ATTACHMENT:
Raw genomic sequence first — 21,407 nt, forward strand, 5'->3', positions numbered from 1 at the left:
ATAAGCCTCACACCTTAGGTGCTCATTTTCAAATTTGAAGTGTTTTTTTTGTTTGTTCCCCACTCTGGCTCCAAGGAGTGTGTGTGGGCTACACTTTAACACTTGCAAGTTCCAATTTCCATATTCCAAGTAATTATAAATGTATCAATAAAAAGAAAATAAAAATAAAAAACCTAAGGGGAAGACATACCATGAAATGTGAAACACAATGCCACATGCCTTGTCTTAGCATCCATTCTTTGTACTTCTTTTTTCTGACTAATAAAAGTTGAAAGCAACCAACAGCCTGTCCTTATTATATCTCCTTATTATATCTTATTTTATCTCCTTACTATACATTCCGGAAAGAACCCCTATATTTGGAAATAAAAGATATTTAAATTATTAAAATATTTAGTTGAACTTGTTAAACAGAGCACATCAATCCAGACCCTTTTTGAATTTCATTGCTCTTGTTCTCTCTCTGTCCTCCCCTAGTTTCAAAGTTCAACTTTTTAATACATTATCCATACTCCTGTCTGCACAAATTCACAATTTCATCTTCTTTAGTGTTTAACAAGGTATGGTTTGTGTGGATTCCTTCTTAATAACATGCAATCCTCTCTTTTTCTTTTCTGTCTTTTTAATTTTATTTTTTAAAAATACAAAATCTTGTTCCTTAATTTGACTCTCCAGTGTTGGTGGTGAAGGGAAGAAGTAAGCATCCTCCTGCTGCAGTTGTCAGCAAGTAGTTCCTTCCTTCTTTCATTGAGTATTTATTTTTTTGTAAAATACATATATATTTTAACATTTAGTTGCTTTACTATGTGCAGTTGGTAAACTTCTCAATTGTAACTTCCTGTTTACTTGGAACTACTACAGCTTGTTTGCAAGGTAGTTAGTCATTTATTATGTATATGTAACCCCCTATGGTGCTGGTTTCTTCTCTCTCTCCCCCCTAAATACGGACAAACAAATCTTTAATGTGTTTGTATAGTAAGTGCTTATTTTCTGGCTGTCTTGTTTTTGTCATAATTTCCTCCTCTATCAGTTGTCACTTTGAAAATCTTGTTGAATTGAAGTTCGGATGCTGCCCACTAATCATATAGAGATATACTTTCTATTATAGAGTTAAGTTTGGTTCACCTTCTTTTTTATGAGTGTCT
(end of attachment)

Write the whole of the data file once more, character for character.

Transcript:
Raw genomic sequence first — 21,407 nt, forward strand, 5'->3', positions numbered from 1 at the left:
ATAAGCCTCACACCTTAGGTGCTCATTTTCAAATTTGAAGTGTTTTTTTTGTTTGTTCCCCACTCTGGCTCCAAGGAGTGTGTGTGGGCTACACTTTAACACTTGCAAGTTCCAATTTCCATATTCCAAGTAATTATAAATGTATCAATAAAAAGAAAATAAAAATAAAAAACCTAAGGGGAAGACATACCATGAAATGTGAAACACAATGCCACATGCCTTGTCTTAGCATCCATTCTTTGTACTTCTTTTTTCTGACTAATAAAAGTTGAAAGCAACCAACAGCCTGTCCTTATTATATCTCCTTATTATATCTTATTTTATCTCCTTACTATACATTCCGGAAAGAACCCCTATATTTGGAAATAAAAGATATTTAAATTATTAAAATATTTAGTTGAACTTGTTAAACAGAGCACATCAATCCAGACCCTTTTTGAATTTCATTGCTCTTGTTCTCTCTCTGTCCTCCCCTAGTTTCAAAGTTCAACTTTTTAATACATTATCCATACTCCTGTCTGCACAAATTCACAATTTCATCTTCTTTAGTGTTTAACAAGGTATGGTTTGTGTGGATTCCTTCTTAATAACATGCAATCCTCTCTTTTTCTTTTCTGTCTTTTTAATTTTATTTTTTAAAAATACAAAATCTTGTTCCTTAATTTGACTCTCCAGTGTTGGTGGTGAAGGGAAGAAGTAAGCATCCTCCTGCTGCAGTTGTCAGCAAGTAGTTCCTTCCTTCTTTCATTGAGTATTTATTTTTTTGTAAAATACATATATATTTTAACATTTAGTTGCTTTACTATGTGCAGTTGGTAAACTTCTCAATTGTAACTTCCTGTTTACTTGGAACTACTACAGCTTGTTTGCAAGGTAGTTAGTCATTTATTATGTATATGTAACCCCCTATGGTGCTGGTTTCTTCTCTCTCTCCCCCCTAAATACGGACAAACAAATCTTTAATGTGTTTGTATAGTAAGTGCTTATTTTCTGGCTGTCTTGTTTTTGTCATAATTTCCTCCTCTATCAGTTGTCACTTTGAAAATCTTGTTGAATTGAAGTTCGGATGCTGCCCACTAATCATATAGAGATATACTTTCTATTATAGAGTTAAGTTTGGTTCACCTTCTTTTTTATGAGTGTCT